Pray for someone.

Pray for someone today whom you know struggles with depression. ~ Terry Powell

Thoughts of Suicide

I pleaded with him.

To no avail, as it turned out.

Ronnie * (not his real name) and I were on the patio behind my house. He was a 31-year-old divorcee with two young girls who adored him. Chronically depressed, he had tried a couple times to take his own life.

“Next time you think of suicide,” I said, “consider the consequences. Think of your girls and how your death would cause them grief. Don’t just think of how to end your own pain and despair. If you love them—and I know you do—don’t take the easy way out, for their sake.”

I wasn’t glib in telling him that. Though I’ve never tried to take my own life, I’ve yearned for death many times during episodes of depression. I’ve even prayed for God to take my life while I slept.

What keeps me from following through on suicidal thoughts, I told Ronnie—other than the grace of God—is not only the pain I would cause my loved ones, but what I would be modeling for them about how to handle despair. You see, I explained, when my grown sons or only grandchild face future difficulty—a tragic loss, career setback, or severance of a special relationship—I don’t want my past suicide to increase the likelihood that they will choose that alternative. I don’t want them to think, “Dad (or “Papaw”) avoided more pain by killing himself. Maybe that’s a good option for me.”

“I’ll go through hell inside instead of making that tragic choice easier for them,” I assured Ronnie.

If only he had listened.

Two years later, his next attempt succeeded. I can’t begin to grasp the depth of his angst. But oh, how I’ve lamented his rash decision to take those pills after an argument with a girlfriend. Though I’ve shed my share of tears over Ronnie, my primary memory of the funeral is seeing the tears of his daughters, ages 14 and 11.

May God give those girls grace if they are ever tempted to handle their pain the same way.

This life isn’t about me or what would comfort me or end my pain. It’s about God, and His call for me to serve Him. Since I’m His property, He, not me, must decide when my life should end. And this life is also about those brave few who really love me.

But following this counsel is easier said than done, even for myself.

National Suicide Prevention Lifeline: 1-800-273-TALK (8255)

*Originally published, February, 2015

Dr. Terry Powell

Dr. Terry Powell

Author and Professor

Terry is Faculty Emeritus at Columbia International University, and now Adjunct Professor in Church Ministries. Married 50 years, he has two sons, a daughter-in-law, and a grandson. Terry writes about faith and depression at Penetrating the Darkness. His latest book, Oh God, I’m Dying! How God Redeems Pain for Our Good and for His Glory tells of God's sustaining grace in the life of co-author, Dr. Mark Smith, an effective Christian university president despite suffering daily pain from a near-fatal accident.

More Posts From Terry

Thermometer of the Heart and Grace-Filled Speech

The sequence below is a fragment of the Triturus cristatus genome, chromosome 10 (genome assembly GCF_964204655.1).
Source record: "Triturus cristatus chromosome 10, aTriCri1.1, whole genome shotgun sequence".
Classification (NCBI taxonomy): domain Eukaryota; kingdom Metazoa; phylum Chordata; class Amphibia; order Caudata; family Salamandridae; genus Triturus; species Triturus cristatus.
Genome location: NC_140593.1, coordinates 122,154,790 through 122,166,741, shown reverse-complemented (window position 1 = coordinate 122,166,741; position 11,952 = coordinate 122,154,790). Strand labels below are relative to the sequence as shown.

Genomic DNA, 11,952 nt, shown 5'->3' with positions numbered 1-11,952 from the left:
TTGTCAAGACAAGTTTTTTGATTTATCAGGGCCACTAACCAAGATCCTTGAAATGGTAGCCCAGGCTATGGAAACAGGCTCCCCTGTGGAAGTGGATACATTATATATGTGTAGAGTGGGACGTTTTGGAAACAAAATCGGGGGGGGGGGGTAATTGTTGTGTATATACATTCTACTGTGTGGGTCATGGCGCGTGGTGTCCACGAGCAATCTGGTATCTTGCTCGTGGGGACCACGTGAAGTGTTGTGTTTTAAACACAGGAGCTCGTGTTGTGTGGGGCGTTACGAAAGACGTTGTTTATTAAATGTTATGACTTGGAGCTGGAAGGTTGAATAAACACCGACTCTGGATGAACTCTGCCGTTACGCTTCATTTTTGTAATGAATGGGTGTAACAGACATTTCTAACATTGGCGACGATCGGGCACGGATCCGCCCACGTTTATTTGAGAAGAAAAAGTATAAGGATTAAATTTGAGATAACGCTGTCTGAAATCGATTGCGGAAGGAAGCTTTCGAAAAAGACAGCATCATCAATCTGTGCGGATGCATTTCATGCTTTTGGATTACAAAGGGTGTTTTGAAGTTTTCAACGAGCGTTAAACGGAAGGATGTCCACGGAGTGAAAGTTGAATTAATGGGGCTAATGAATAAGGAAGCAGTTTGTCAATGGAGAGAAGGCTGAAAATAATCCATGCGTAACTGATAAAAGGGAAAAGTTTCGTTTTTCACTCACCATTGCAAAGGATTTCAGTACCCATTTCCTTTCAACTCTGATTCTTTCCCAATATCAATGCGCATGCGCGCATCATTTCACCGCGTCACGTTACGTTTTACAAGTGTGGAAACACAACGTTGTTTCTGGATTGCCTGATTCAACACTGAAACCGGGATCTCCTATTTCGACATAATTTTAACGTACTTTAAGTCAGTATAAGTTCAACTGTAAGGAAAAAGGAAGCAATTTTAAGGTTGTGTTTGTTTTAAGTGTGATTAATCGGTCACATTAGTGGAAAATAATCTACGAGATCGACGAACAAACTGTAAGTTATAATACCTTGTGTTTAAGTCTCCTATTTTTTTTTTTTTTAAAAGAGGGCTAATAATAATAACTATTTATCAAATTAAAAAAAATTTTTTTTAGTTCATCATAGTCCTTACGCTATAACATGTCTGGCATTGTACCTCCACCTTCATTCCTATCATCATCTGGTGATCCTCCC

THERMOMETER OF THE HEART   What factors fight against our grace-motivated effort to tame our tongues and use grace-filled speech during our conversations?   An escalation of pain, fatigue, or depression can result in a greater vulnerability to complain or display an edgy tone of voice...


Thermometer of the Heart


Spurgeon’s Sorrows: Realistic Hope for those who Suffer from Depression

Spurgeon’s Sorrows: Realistic Hope for those who Suffer from Depression

Zack Eswine

Fresh insights about Charles Spurgeon’s recurring battles with depression and the remedies that sustained the great 19th century British preacher.

Spurgeon is quoted concerning the nature and complexity of depression, and strategies for relieving it that he found helpful. The author uses Spurgeon to show how God’s Word sustains in the midst of depression.


DISCOVERING HOPE: Beginning the Journey Toward Hope in Chronic Illness

Cindee Snider Re

This 10-chapter study invites participants to experience radical hope and compassionate change in a life with chronic illness.

No matter how dark the days, how wild the storm, deep the valley, or how long the winter, there is hope.

There is always hope.


Depression • Longing for light in the darkness.


Longing for light in the darkness. 

Depression isn’t a surprise to God and doesn’t disqualify us from making an impact for the Kingdom. Hold onto hope. God is here.


Hold Onto Possibility Everyday - Ask. Listen. Love. Prevent Suicide One Precious Life at a Time.

Suicide Prevention

Hold Onto Possibility Everyday

Are you thinking about ending your life? Reach out for support. Are you concerned about a friend or loved one ending his or her life? Ask. Listen. Love.

Axe Head Prayer

Axe Head Prayer

Redeeming your spiritual edge.


As we open our hands in surrender, speaking honestly with God about where we lost our edge, what feels like loss actually draws us deeper into God.



Thank you for signing up!

Pin It on Pinterest

Share This